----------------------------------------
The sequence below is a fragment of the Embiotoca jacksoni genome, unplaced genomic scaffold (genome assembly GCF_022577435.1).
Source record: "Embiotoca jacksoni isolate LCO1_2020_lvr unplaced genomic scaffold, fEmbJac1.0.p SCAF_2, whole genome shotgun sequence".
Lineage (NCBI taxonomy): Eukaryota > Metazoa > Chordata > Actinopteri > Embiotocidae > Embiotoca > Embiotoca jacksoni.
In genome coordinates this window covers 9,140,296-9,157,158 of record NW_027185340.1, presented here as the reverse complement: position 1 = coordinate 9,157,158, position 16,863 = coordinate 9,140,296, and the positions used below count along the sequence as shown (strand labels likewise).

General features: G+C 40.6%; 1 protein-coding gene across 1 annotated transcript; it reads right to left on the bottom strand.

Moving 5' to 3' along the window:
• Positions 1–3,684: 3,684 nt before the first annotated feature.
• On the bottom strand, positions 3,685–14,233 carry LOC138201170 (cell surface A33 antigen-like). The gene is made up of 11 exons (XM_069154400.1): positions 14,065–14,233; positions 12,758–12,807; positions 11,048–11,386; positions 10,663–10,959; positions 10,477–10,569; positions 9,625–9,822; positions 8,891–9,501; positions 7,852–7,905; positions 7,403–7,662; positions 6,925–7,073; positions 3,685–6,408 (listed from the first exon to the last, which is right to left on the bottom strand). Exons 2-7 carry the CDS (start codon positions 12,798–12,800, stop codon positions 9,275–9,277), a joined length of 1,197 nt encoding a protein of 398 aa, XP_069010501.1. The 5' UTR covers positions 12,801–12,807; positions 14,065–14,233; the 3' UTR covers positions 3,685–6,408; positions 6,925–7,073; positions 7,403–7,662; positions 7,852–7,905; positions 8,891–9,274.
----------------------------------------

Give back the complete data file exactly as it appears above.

The sequence below is a fragment of the Embiotoca jacksoni genome, unplaced genomic scaffold (genome assembly GCF_022577435.1).
Source record: "Embiotoca jacksoni isolate LCO1_2020_lvr unplaced genomic scaffold, fEmbJac1.0.p SCAF_2, whole genome shotgun sequence".
Lineage (NCBI taxonomy): Eukaryota > Metazoa > Chordata > Actinopteri > Embiotocidae > Embiotoca > Embiotoca jacksoni.
In genome coordinates this window covers 9,140,296-9,157,158 of record NW_027185340.1, presented here as the reverse complement: position 1 = coordinate 9,157,158, position 16,863 = coordinate 9,140,296, and the positions used below count along the sequence as shown (strand labels likewise).

General features: G+C 40.6%; 1 protein-coding gene across 1 annotated transcript; it reads right to left on the bottom strand.

Moving 5' to 3' along the window:
• Positions 1–3,684: 3,684 nt before the first annotated feature.
• On the bottom strand, positions 3,685–14,233 carry LOC138201170 (cell surface A33 antigen-like). The gene is made up of 11 exons (XM_069154400.1): positions 14,065–14,233; positions 12,758–12,807; positions 11,048–11,386; positions 10,663–10,959; positions 10,477–10,569; positions 9,625–9,822; positions 8,891–9,501; positions 7,852–7,905; positions 7,403–7,662; positions 6,925–7,073; positions 3,685–6,408 (listed from the first exon to the last, which is right to left on the bottom strand). Exons 2-7 carry the CDS (start codon positions 12,798–12,800, stop codon positions 9,275–9,277), a joined length of 1,197 nt encoding a protein of 398 aa, XP_069010501.1. The 5' UTR covers positions 12,801–12,807; positions 14,065–14,233; the 3' UTR covers positions 3,685–6,408; positions 6,925–7,073; positions 7,403–7,662; positions 7,852–7,905; positions 8,891–9,274.